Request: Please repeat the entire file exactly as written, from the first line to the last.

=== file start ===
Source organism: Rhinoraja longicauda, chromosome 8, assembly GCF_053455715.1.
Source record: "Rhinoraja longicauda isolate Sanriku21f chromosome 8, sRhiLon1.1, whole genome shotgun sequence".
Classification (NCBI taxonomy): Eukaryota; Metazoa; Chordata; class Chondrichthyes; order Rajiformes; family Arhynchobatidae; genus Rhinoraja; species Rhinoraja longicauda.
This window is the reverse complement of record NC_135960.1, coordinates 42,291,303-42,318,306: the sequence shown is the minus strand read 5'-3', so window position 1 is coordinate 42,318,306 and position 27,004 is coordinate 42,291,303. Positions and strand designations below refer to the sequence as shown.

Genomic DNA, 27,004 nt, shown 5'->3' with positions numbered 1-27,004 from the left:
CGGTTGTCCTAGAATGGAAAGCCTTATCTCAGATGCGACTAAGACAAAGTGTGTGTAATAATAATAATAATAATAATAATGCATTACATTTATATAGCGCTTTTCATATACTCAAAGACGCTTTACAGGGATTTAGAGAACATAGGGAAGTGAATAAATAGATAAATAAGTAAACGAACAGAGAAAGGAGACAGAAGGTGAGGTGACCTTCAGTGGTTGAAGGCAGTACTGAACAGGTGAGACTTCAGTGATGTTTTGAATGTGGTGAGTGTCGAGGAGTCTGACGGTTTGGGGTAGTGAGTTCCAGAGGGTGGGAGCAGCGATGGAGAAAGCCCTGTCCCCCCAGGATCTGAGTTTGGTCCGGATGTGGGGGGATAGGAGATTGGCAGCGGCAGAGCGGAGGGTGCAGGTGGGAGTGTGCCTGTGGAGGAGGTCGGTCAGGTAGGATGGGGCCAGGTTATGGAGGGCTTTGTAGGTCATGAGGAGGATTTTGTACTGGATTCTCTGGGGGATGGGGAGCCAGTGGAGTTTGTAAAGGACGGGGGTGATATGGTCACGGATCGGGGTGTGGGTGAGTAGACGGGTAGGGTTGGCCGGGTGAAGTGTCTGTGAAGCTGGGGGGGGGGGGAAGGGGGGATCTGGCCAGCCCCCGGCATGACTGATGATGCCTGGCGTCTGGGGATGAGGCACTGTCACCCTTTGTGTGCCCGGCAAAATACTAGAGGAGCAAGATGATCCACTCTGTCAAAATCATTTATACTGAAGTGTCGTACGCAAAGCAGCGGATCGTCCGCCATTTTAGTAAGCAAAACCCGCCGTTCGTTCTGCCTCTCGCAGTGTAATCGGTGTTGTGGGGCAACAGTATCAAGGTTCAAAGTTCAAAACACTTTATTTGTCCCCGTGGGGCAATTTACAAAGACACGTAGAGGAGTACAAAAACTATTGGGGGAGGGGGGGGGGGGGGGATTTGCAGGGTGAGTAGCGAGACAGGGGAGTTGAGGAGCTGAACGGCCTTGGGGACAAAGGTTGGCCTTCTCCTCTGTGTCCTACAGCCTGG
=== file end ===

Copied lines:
Source organism: Rhinoraja longicauda, chromosome 8, assembly GCF_053455715.1.
Source record: "Rhinoraja longicauda isolate Sanriku21f chromosome 8, sRhiLon1.1, whole genome shotgun sequence".
Classification (NCBI taxonomy): Eukaryota; Metazoa; Chordata; class Chondrichthyes; order Rajiformes; family Arhynchobatidae; genus Rhinoraja; species Rhinoraja longicauda.
This window is the reverse complement of record NC_135960.1, coordinates 42,291,303-42,318,306: the sequence shown is the minus strand read 5'-3', so window position 1 is coordinate 42,318,306 and position 27,004 is coordinate 42,291,303. Positions and strand designations below refer to the sequence as shown.

Genomic DNA, 27,004 nt, shown 5'->3' with positions numbered 1-27,004 from the left:
CGGTTGTCCTAGAATGGAAAGCCTTATCTCAGATGCGACTAAGACAAAGTGTGTGTAATAATAATAATAATAATAATAATGCATTACATTTATATAGCGCTTTTCATATACTCAAAGACGCTTTACAGGGATTTAGAGAACATAGGGAAGTGAATAAATAGATAAATAAGTAAACGAACAGAGAAAGGAGACAGAAGGTGAGGTGACCTTCAGTGGTTGAAGGCAGTACTGAACAGGTGAGACTTCAGTGATGTTTTGAATGTGGTGAGTGTCGAGGAGTCTGACGGTTTGGGGTAGTGAGTTCCAGAGGGTGGGAGCAGCGATGGAGAAAGCCCTGTCCCCCCAGGATCTGAGTTTGGTCCGGATGTGGGGGGATAGGAGATTGGCAGCGGCAGAGCGGAGGGTGCAGGTGGGAGTGTGCCTGTGGAGGAGGTCGGTCAGGTAGGATGGGGCCAGGTTATGGAGGGCTTTGTAGGTCATGAGGAGGATTTTGTACTGGATTCTCTGGGGGATGGGGAGCCAGTGGAGTTTGTAAAGGACGGGGGTGATATGGTCACGGATCGGGGTGTGGGTGAGTAGACGGGTAGGGTTGGCCGGGTGAAGTGTCTGTGAAGCTGGGGGGGGGGGGAAGGGGGGATCTGGCCAGCCCCCGGCATGACTGATGATGCCTGGCGTCTGGGGATGAGGCACTGTCACCCTTTGTGTGCCCGGCAAAATACTAGAGGAGCAAGATGATCCACTCTGTCAAAATCATTTATACTGAAGTGTCGTACGCAAAGCAGCGGATCGTCCGCCATTTTAGTAAGCAAAACCCGCCGTTCGTTCTGCCTCTCGCAGTGTAATCGGTGTTGTGGGGCAACAGTATCAAGGTTCAAAGTTCAAAACACTTTATTTGTCCCCGTGGGGCAATTTACAAAGACACGTAGAGGAGTACAAAAACTATTGGGGGAGGGGGGGGGGGGGGGATTTGCAGGGTGAGTAGCGAGACAGGGGAGTTGAGGAGCTGAACGGCCTTGGGGACAAAGGTTGGCCTTCTCCTCTGTGTCCTACAGCCTGG